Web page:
Even his own chairman admits that most people see Mirror Group's chief executive as a man who has horns growing out of his head. Name the insult and he's been called it, writes Andrew Davidson.
If they ever ran a competition for most vilified boss, David Montgomery, former journalist and now chief executive of Mirror Group, would be a hot contender for top slot. Slated in rival newspapers for his ruthless profit-chasing, dogged in Private Eye for his humourless demeanour, derided by his peers for his cold professionalism, the short, bespectacled Ulsterman who has hauled Robert Maxwell's former empire back into the black over the past five years is clearly not a man who makes friends easily.
Even the City, which traditionally likes a cost-cutter, has been slow to warm to his achievements. When he announced record annual pre-tax profits of £82.2 million, excluding exceptionals, on a turnover of £538 million for Mirror Group in March this year (up 6.6% from 1995's £77.1 million), the share price simply slipped another 7p to 209.5p. Part of it may be the uncertain trading conditions in the newspaper market, in particular, the vicious cover price war instigated by Rupert Murdoch's News International. But there may also be something of a Montgomery factor now: he is a man with powerful enemies, having fallen out badly with at least two influential media owners, Murdoch and Lord Hollick, in his time. His newspaper rivals love to portray him as the essence of unimaginative, dour application, and regularly hint at his links to hardline Protestant opinion in Northern Ireland. Even his own chairman, Sir Robert Clark, admits that 'most people think David has horns growing out of the back of his head,' and no-one at Mirror Group knows quite what to do about it.
Pacing the carpet of his vast 20th floor, Canary Wharf office with its panoramic views out over south London, Montgomery, 48, looks a little isolated. He is hard to gauge at first, austere in appearance with his white shirt and grey suit, and cold in manner, with an off-putting way of tilting his head slightly and staring with wide, dark eyes, like a curious cat. He speaks softly, answering questions with cautious precision, underscored with a dry sense of humour. Caution is probably second nature to him now.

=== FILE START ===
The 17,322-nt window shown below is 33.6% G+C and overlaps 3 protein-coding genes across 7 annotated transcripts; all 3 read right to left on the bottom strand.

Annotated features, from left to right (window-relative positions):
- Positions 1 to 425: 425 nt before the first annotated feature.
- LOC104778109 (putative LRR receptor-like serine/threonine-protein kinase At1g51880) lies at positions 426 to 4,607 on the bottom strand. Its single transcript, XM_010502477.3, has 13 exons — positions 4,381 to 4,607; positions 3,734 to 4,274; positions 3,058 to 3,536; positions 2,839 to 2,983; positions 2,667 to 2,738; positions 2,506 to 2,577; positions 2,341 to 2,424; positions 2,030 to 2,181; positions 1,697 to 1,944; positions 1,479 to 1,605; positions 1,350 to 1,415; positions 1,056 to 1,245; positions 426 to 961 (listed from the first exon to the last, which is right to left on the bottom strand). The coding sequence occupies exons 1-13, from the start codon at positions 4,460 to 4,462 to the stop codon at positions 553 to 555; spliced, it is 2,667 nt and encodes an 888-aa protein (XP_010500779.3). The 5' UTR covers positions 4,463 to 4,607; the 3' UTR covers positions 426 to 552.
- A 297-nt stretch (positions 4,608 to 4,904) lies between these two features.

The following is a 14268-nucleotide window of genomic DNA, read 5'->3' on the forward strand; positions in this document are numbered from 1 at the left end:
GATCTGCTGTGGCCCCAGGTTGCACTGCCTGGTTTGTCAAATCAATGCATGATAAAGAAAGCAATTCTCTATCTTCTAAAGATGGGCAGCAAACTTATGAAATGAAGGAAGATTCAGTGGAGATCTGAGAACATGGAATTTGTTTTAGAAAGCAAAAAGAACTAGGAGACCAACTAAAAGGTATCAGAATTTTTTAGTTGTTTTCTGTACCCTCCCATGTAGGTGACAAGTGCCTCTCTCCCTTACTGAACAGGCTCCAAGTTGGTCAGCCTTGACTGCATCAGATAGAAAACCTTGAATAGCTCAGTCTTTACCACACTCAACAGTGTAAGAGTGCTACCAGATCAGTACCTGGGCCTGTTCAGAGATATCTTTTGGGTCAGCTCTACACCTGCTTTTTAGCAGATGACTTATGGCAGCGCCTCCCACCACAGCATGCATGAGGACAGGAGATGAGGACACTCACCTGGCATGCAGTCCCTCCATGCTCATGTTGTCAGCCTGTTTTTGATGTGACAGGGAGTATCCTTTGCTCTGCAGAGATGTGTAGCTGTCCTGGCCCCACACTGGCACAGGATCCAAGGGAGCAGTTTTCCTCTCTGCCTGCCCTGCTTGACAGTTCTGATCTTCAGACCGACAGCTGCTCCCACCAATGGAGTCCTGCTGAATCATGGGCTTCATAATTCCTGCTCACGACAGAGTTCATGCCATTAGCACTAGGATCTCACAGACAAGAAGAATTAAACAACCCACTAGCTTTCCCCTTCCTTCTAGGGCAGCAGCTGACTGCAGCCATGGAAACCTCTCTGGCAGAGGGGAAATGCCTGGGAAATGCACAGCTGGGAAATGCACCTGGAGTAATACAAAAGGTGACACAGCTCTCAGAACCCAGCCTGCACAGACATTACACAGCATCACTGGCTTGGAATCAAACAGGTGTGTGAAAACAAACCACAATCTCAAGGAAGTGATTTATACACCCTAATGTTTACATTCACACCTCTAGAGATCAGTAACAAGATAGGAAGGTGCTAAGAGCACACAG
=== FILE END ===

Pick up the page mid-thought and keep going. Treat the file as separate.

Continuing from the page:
Barely a month goes by without a derogatory story about him appearing in newspaper diary columns or Private Eye. He says he has long since given up trying to get a fair press. He is just surprised, he adds, that newspaper editors think their readers are interested in the endless jibes about him.
There is only one important fact, he goes on, and that is that Mirror Group, publisher of no less than eight national newspaper titles, is thriving, despite extremely difficult conditions (on top of the circulation war, it had to absorb a £20 million price hike in the cost of news-print in 1996). The company is now, he says quietly, the most effective manager of national newspapers judged by return on capital. Unfortunately, it is a claim that is difficult to check as Mirror Group is the only national newspaper outfit which publishes a totally transparent set of accounts.
Ironically, rather than working in its favour, Montgomery says it actually makes the company, which includes in its stable the Mirror, the Independent and the Independent on Sunday, far more vulnerable to criticism than its rivals.
He says he has always been interested in the commercial side of newspapers, ever since he first wanted to be a journalist. He was brought up in Bangor, a Belfast dormitory town and seaside resort on Northern Ireland's east coast, very anglicised (that is, Protestant) and popular with Scottish holiday-makers before the Troubles. His father worked for the electricity board, his mother was a devout churchgoer. Both had a strong work ethic and a firm belief in education. He was the first of his family to go to university, Queen's in Belfast, where his younger brother Ian is now professor of animal ecology. Both boys got their ambition from their parents, who were determined that their sons should make something of themselves. The community ethos - 'work-hard-say-your-prayers-and-die' - also helped.
It was the kind of spirit, he says, which has sustained all the communities in Northern Ireland through a lot of the Troubles. 'No one thought that you were put on earth to enjoy yourself,' he adds, wryly.
He started as a sub-editor on the Daily Mirror (one of the recent Montgomery innovations has been to drop the Daily from the title) in 1973. From there, he moved to the Sun, and then the Sunday People, developing a reputation as a ferociously hard-working but distinctly unclubbable young man. In 1984 he caught Rupert Murdoch's eye and became assistant editor on the News of the World. By 1985, at the age of 37, he was editor. For most journalists, that would have been enough. But Montgomery had decided he wanted his own newspaper, with his own power base. As he tells the story, he had already put together an unsuccessful bid for Express Newspapers, backed by City investors, when his attention turned to the ailing Today newspaper, then owned by Tiny Rowland. Montgomery tried to buy it, was outbid by Robert Maxwell, and then went in again in 1987, this time batting for Murdoch. 'Maxwell boasted to Rupert that he had got it. Rupert said to me, "I want it, get it for me". So I ended up buying it for him at seven times the price I had originally negotiated for myself. That shows you how brilliant Tiny Rowland was at deal-making,' says Montgomery.